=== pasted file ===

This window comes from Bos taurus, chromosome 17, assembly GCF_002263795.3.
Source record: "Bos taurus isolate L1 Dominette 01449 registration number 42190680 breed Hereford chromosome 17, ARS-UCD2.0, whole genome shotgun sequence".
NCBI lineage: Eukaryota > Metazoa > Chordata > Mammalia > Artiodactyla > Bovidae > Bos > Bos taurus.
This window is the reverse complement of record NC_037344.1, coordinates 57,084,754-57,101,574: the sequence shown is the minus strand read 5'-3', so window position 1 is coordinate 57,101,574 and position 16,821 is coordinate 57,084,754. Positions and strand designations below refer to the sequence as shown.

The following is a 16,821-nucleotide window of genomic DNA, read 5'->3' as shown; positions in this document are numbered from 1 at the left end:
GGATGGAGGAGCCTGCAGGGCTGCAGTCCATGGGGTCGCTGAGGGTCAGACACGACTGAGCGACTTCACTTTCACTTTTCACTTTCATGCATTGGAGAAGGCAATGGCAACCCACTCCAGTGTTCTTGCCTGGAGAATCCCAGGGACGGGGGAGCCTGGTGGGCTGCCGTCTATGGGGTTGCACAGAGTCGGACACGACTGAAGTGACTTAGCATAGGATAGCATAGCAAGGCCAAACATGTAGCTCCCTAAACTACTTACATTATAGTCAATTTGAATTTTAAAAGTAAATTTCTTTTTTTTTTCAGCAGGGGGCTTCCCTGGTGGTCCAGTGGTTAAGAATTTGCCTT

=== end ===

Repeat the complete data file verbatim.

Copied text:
This window comes from Bos taurus, chromosome 17, assembly GCF_002263795.3.
Source record: "Bos taurus isolate L1 Dominette 01449 registration number 42190680 breed Hereford chromosome 17, ARS-UCD2.0, whole genome shotgun sequence".
NCBI lineage: Eukaryota > Metazoa > Chordata > Mammalia > Artiodactyla > Bovidae > Bos > Bos taurus.
This window is the reverse complement of record NC_037344.1, coordinates 57,084,754-57,101,574: the sequence shown is the minus strand read 5'-3', so window position 1 is coordinate 57,101,574 and position 16,821 is coordinate 57,084,754. Positions and strand designations below refer to the sequence as shown.

The following is a 16,821-nucleotide window of genomic DNA, read 5'->3' as shown; positions in this document are numbered from 1 at the left end:
GGATGGAGGAGCCTGCAGGGCTGCAGTCCATGGGGTCGCTGAGGGTCAGACACGACTGAGCGACTTCACTTTCACTTTTCACTTTCATGCATTGGAGAAGGCAATGGCAACCCACTCCAGTGTTCTTGCCTGGAGAATCCCAGGGACGGGGGAGCCTGGTGGGCTGCCGTCTATGGGGTTGCACAGAGTCGGACACGACTGAAGTGACTTAGCATAGGATAGCATAGCAAGGCCAAACATGTAGCTCCCTAAACTACTTACATTATAGTCAATTTGAATTTTAAAAGTAAATTTCTTTTTTTTTTCAGCAGGGGGCTTCCCTGGTGGTCCAGTGGTTAAGAATTTGCCTT